Wednesday, May 25, 2011

JFK Feared Apollo Would "Look Like a Stunt"

President John F. Kennedy with NASA Administrator James Webb.

On the 50th anniversary of President John F. Kennedy's speech before Congress proposing a Moon program, the John F. Kennedy Presidential Library and Museum released excerpts from a recording of a September 1963 meeting between Kennedy and NASA Administrator James Webb.

The recording is the second released by the JFK Library. The first was a recording of a November 1962 meeting that included Kennedy, Webb, and various NASA and administration officials.

The first recording substantially debunked the mythology that Kennedy was a space visionary. He is heard telling Webb, "I'm not that interested in space," reinforcing that his goal was not a robust and sustained space exploration program but to show the world that U.S. technology was superior to the Soviet Union.

The new release contains six excerpts totalling about 10 minutes from a 46-minute meeting. I've requested a copy of the entire recording and will post it online when available.

This meeting was held on September 18, 1963, two days before a speech to the United Nations in which he proposed that the U.S. and USSR merge their space programs for a joint Moon mission. It was about two months before his assassination in Dallas.

In the excerpts released by the Library, Kennedy worries that public support of the Moon program is waning, and that it will affect his re-election chances. As heard in the recording of the November 1962 meeting, Kennedy is very concerned about the escalating costs.

Acknowledging it may be difficult to justify the expense solely on prestige — which was a main reason during internal Administration discussions in early 1961 — Kennedy suggests to Webb that they abandon the nominally civilian nature of NASA to declare the Moon program was a military adventure:

Well I talked to the other day, about 2 weeks ago, to McNamara and Gilpatric for a few minutes and said that I thought the space program, looking ahead, unless the Russians did something dramatic and we don’t have anything dramatic coming up for the next 12 months, so it’s going to be an attack on the budget, but this looks like a hell of a lot of dough to go to the moon when you can go — you can learn most of that you want scientifically through instruments and putting a man on the moon really is a stunt and it isn’t worth that many billions. Therefore the heat's going to go on unless we can say this has got some military justification and not just prestige. Otherwise Eisenhower is going to be kicking us around and we’re going to look like he’s probably right — they don’t want to spend that kind of dough. Why should we spend that kind of dough to put a man on the moon? (break) But it seems to me what we’ve got to try and do, is for the reasons you suggested: we’ve got to wrap around in this country, a military use for what we’re doing and spending in space. If we don’t, it does look like a stunt and too much money — some people – Christ, we can’t get money for some ( ) and all the rest and people saying we’re spending billions in going to the moon. If we can show that that’s true but there’s also a very significant military use. Now how are we going to do that.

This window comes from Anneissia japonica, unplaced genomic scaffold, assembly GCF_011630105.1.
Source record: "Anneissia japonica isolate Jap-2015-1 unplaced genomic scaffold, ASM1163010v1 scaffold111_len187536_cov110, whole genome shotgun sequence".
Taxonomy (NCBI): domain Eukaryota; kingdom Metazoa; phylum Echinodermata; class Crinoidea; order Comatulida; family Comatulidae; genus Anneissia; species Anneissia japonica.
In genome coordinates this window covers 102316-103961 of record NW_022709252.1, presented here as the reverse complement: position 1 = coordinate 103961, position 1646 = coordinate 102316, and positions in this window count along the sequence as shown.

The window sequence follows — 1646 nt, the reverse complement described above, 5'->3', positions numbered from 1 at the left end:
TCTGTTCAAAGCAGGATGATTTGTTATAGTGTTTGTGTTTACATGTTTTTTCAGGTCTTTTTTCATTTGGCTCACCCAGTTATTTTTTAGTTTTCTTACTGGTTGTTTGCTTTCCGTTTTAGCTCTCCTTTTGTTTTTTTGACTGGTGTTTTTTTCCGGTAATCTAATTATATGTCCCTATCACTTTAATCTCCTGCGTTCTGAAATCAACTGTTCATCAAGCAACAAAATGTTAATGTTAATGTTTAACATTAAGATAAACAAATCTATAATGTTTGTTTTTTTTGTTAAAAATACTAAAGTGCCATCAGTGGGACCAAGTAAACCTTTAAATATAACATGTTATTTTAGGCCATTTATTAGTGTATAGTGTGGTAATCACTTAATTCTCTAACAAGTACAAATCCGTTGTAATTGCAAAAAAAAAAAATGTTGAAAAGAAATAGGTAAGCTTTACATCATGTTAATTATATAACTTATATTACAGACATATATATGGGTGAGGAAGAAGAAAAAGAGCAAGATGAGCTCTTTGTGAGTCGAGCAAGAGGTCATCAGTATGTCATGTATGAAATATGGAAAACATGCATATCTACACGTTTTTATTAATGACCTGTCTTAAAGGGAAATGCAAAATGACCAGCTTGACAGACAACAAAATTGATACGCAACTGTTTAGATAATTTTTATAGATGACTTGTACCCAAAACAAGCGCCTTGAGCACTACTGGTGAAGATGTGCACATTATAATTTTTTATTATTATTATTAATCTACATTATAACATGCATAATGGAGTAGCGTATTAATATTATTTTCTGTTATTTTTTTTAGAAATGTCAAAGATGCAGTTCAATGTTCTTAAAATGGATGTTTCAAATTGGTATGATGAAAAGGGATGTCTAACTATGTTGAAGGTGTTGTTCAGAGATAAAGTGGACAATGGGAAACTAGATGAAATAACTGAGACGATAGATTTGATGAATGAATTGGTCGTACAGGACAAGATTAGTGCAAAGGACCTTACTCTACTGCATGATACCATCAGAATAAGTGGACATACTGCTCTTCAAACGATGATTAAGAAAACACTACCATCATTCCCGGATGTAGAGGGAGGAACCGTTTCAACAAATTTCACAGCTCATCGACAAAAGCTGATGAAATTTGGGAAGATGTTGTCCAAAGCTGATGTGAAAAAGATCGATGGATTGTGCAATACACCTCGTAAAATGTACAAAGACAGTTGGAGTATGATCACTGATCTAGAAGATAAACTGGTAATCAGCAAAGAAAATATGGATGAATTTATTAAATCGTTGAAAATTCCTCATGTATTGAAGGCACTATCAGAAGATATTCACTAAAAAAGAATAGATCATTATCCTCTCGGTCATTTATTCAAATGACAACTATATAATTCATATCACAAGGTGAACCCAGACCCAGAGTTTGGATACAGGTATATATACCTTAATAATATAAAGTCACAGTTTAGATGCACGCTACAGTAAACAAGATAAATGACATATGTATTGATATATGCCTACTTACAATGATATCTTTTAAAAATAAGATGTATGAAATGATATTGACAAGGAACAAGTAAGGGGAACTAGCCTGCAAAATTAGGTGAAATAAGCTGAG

It's stunning that Kennedy would toy with the notion of converting the Moon program to a military affair, because the National Aeronautics and Space Act is clear that NASA is civilian in nature and all military activities in space are the purview of the Department of Defense. That separation was written into the Act in 1958 because President Eisenhower feared any U.S. militarization would give the USSR justification to do the same.

I wrote a year ago that the Moon program was "a publicity stunt" intended to "show the world our technology was better than the Soviet Union."

In his own words, Kennedy admitted as much and suggested making Apollo a military program to conceal that.

This new recording is yet more evidence that Kennedy's Moon program was not what fifty years of mythology have portrayed it.

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